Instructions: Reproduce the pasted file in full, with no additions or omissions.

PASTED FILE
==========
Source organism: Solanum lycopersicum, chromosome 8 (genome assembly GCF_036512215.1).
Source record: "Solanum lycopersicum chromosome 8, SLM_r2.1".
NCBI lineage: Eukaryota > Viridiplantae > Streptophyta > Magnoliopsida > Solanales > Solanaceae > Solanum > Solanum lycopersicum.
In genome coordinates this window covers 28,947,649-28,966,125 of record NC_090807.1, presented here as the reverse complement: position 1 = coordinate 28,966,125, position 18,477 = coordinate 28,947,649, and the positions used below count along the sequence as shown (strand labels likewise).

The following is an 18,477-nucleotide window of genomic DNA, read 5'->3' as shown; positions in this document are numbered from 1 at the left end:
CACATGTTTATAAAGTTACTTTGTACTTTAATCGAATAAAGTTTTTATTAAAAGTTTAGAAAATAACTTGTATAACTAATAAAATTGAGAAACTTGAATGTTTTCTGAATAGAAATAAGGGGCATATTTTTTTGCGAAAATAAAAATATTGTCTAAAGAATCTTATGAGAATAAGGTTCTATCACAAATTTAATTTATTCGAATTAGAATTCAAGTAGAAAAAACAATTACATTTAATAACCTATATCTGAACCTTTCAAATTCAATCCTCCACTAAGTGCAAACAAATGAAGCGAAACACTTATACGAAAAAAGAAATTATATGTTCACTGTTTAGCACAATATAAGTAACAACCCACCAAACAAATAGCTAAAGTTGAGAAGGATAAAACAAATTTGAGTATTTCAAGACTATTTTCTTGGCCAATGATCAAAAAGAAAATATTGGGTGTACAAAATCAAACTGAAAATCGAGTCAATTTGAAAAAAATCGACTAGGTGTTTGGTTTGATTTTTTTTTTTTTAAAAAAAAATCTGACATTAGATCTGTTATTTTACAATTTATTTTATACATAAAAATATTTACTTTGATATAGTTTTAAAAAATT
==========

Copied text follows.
Source organism: Solanum lycopersicum, chromosome 8 (genome assembly GCF_036512215.1).
Source record: "Solanum lycopersicum chromosome 8, SLM_r2.1".
NCBI lineage: Eukaryota > Viridiplantae > Streptophyta > Magnoliopsida > Solanales > Solanaceae > Solanum > Solanum lycopersicum.
In genome coordinates this window covers 28,947,649-28,966,125 of record NC_090807.1, presented here as the reverse complement: position 1 = coordinate 28,966,125, position 18,477 = coordinate 28,947,649, and the positions used below count along the sequence as shown (strand labels likewise).

The following is an 18,477-nucleotide window of genomic DNA, read 5'->3' as shown; positions in this document are numbered from 1 at the left end:
CACATGTTTATAAAGTTACTTTGTACTTTAATCGAATAAAGTTTTTATTAAAAGTTTAGAAAATAACTTGTATAACTAATAAAATTGAGAAACTTGAATGTTTTCTGAATAGAAATAAGGGGCATATTTTTTTGCGAAAATAAAAATATTGTCTAAAGAATCTTATGAGAATAAGGTTCTATCACAAATTTAATTTATTCGAATTAGAATTCAAGTAGAAAAAACAATTACATTTAATAACCTATATCTGAACCTTTCAAATTCAATCCTCCACTAAGTGCAAACAAATGAAGCGAAACACTTATACGAAAAAAGAAATTATATGTTCACTGTTTAGCACAATATAAGTAACAACCCACCAAACAAATAGCTAAAGTTGAGAAGGATAAAACAAATTTGAGTATTTCAAGACTATTTTCTTGGCCAATGATCAAAAAGAAAATATTGGGTGTACAAAATCAAACTGAAAATCGAGTCAATTTGAAAAAAATCGACTAGGTGTTTGGTTTGATTTTTTTTTTTTTAAAAAAAAATCTGACATTAGATCTGTTATTTTACAATTTATTTTATACATAAAAATATTTACTTTGATATAGTTTTAAAAAATT